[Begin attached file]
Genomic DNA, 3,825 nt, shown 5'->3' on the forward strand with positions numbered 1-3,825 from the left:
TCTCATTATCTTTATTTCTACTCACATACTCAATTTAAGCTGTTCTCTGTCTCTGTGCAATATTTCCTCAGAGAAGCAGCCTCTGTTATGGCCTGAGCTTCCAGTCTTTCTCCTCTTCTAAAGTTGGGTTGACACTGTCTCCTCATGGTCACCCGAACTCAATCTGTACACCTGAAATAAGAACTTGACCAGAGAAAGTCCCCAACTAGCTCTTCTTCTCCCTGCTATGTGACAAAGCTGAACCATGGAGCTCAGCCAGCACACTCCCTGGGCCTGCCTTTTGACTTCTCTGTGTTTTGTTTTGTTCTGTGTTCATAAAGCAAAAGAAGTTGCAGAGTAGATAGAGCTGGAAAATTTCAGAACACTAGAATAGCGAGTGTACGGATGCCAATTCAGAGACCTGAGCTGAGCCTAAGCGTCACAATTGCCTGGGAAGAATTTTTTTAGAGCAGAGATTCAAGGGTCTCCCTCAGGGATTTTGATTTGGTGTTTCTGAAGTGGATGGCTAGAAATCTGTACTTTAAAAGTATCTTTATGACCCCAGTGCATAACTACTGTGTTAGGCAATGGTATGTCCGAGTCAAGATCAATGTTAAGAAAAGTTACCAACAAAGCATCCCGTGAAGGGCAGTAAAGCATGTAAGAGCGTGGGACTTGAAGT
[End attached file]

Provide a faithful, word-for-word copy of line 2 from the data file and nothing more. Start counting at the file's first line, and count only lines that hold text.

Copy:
TCTCATTATCTTTATTTCTACTCACATACTCAATTTAAGCTGTTCTCTGTCTCTGTGCAATATTTCCTCAGAGAAGCAGCCTCTGTTATGGCCTGAGCTTCCAGTCTTTCTCCTCTTCTAAAGTTGGGTTGACACTGTCTCCTCATGGTCACCCGAACTCAATCTGTACACCTGAAATAAGAACTTGACCAGAGAAAGTCCCCAACTAGCTCTTCTTCTCCCTGCTATGTGACAAAGCTGAACCATGGAGCTCAGCCAGCACACTCCCTGGGCCTGCCTTTTGACTTCTCTGTGTTTTGTTTTGTTCTGTGTTCATAAAGCAAAAGAAGTTGCAGAGTAGATAGAGCTGGAAAATTTCAGAACACTAGAATAGCGAGTGTACGGATGCCAATTCAGAGACCTGAGCTGAGCCTAAGCGTCACAATTGCCTGGGAAGAATTTTTTTAGAGCAGAGATTCAAGGGTCTCCCTCAGGGATTTTGATTTGGTGTTTCTGAAGTGGATGGCTAGAAATCTGTACTTTAAAAGTATCTTTATGACCCCAGTGCATAACTACTGTGTTAGGCAATGGTATGTCCGAGTCAAGATCAATGTTAAGAAAAGTTACCAACAAAGCATCCCGTGAAGGGCAGTAAAGCATGTAAGAGCGTGGGACTTGAAGT